Most thermal plants fueled by biomass are concentrated in 13 countries that total 6,483 megawatts (MW). Global awareness toward fossil fuel prices and growing interest in alternative energy sources are expected to increase that capacity to 26,751 MW by 2015.
According to the International Sugar Organization (ISO), an intergovernmental body devoted to improving conditions of the world's sugar market, Brazil is the leader in this market. Brazil is increasingly turning to alternative power generation, fuels such as biomass, in order to increase its electricity supply and to reduce its dependence on hydropower.
Biomass power represents about 4.1% of the country's total installed capacity, with most of the biomass cogeneration based on sugarcane bagasse.
The present capacity is 3,081 MW and it is expected to increase to 15,000 MW. The country has 370 sugar refineries, of which 48 are connected to the National Grid. About 16% of that capacity is exported.
In addition, Brazil has 406 MW under construction or awaiting government authorization to begin operation.
In order to reach the target of 15,000 MW, which represents 15% of Brazil's current generating capacity, more than $12 billion will need to be invested. According to Celso Zanatto Jr., a Brazilian expert in logistics and commerce at the country's southern power plants, 600 million tonnes of sugarcane bagasse is estimated for the next harvest in Brazil, equivalent to 1.97 million barrels of oil per day, representing Petrobras' daily production.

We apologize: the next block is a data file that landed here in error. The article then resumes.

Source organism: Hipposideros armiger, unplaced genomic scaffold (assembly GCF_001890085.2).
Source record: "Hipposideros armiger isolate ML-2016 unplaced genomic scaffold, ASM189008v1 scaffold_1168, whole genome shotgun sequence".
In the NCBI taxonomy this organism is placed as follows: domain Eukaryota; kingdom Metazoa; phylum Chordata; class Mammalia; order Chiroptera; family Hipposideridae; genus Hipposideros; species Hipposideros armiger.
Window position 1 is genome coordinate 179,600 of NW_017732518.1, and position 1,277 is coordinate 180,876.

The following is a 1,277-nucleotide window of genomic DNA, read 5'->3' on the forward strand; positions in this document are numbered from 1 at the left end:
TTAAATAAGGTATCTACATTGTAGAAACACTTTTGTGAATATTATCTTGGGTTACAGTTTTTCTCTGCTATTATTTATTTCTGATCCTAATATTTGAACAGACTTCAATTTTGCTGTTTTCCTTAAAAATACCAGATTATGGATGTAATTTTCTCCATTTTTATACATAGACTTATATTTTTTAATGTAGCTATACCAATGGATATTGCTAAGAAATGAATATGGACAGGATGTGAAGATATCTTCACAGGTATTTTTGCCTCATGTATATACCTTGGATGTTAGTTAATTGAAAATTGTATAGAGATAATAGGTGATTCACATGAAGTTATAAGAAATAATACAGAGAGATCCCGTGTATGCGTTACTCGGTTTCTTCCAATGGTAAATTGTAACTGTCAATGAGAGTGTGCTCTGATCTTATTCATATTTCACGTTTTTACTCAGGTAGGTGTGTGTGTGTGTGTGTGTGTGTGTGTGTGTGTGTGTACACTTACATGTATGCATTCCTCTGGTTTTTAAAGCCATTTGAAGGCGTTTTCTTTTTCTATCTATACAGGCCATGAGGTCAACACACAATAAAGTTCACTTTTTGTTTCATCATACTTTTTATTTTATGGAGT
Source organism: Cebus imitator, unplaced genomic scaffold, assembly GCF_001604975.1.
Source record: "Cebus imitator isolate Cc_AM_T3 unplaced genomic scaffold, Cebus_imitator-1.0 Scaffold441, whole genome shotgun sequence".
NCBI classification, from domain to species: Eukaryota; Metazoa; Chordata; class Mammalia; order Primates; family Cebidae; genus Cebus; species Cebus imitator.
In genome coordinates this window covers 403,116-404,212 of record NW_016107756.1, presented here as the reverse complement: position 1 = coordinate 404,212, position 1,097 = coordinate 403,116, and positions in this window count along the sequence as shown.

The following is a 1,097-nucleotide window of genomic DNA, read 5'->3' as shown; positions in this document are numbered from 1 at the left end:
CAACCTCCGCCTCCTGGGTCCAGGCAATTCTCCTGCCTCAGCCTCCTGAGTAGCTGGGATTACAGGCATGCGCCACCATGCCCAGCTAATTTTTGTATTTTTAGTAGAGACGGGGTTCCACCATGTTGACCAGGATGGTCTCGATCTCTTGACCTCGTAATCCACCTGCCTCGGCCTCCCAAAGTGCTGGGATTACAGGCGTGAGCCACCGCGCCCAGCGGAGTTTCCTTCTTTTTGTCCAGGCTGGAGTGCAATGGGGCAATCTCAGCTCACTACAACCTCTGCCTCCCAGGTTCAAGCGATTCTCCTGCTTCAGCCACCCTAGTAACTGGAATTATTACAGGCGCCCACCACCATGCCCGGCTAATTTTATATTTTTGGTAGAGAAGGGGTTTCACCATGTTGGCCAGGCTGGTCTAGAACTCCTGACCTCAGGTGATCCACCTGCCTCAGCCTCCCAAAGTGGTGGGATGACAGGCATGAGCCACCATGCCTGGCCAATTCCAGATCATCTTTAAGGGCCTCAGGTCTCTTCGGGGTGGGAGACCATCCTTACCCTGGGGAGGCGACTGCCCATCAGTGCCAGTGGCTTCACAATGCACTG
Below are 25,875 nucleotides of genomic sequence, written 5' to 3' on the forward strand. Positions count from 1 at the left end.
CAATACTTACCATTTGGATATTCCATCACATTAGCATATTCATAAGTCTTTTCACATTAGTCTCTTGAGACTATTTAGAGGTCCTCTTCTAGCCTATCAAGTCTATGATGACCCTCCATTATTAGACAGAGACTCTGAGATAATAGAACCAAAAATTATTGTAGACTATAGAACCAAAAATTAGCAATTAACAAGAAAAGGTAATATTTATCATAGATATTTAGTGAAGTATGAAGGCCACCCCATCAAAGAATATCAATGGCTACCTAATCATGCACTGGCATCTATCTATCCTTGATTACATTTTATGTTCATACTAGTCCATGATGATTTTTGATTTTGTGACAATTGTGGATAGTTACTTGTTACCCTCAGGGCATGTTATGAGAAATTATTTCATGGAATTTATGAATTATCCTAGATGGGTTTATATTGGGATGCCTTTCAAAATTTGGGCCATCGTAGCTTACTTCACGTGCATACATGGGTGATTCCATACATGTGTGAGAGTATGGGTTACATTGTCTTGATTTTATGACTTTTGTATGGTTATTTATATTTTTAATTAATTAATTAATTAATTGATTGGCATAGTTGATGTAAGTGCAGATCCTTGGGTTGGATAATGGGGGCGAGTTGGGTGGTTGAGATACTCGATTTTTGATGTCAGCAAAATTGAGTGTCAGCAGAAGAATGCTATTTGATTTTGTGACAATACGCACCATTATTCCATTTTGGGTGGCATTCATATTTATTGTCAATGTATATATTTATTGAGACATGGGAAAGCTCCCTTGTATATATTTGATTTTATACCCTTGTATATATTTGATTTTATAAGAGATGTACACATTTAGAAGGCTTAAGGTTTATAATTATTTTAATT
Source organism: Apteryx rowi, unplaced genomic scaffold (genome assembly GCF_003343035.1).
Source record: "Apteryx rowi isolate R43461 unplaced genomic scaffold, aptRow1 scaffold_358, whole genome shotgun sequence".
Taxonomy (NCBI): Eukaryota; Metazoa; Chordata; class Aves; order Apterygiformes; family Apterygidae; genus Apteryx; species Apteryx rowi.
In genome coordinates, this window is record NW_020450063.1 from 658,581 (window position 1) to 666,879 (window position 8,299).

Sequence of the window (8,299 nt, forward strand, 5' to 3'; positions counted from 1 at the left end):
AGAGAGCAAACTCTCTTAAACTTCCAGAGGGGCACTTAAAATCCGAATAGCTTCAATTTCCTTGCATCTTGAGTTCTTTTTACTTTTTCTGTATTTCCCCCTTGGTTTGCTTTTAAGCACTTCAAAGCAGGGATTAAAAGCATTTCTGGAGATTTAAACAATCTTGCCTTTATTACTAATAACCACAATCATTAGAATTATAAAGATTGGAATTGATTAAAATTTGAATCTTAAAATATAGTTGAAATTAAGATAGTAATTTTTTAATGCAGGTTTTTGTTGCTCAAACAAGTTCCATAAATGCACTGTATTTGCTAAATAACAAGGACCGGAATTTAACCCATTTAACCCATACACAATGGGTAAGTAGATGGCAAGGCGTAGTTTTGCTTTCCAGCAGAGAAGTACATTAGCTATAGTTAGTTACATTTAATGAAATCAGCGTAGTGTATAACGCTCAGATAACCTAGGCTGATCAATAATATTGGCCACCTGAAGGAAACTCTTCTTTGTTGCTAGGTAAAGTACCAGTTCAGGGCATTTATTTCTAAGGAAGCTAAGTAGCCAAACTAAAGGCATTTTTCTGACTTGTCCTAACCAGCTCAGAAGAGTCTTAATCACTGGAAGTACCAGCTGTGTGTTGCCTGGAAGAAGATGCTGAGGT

Other smaller countries, such as Guatemala, El Salvador and Ilhas Mauricios, also invest in sugarcane bagasse cogeneration as a renewable energy source. Guatemala has 15 sugar mills connected to the National Electric System. Contrary to Brazil, Guatemala and countries like Colombia produce bagasse during the whole year. They have bi-fuel boilers, which also run with oil.
ISO's latest report stated that most countries are trying to solve the inconvenience caused by the unavailability of fuel during the non-harvest period, when sugar mill power plants run on fossil fuels.
India is another major player in cogeneration produced from sugarcane bagasse. It has 2,200 MW installed, with half of the capacity connected to the national grid. India also has 3,000 MW expected to start operation soon. By 2015, India's cogeneration from sugarcane bagasse is expected to reach 10,500 MW.
The experiences with bagasse cogeneration in Brazil and India serve to illustrate possibilities as well as difficulties. There are excellent opportunities for other sugar-producing countries to enhance sustainable energy production from sugarcane biomass resources.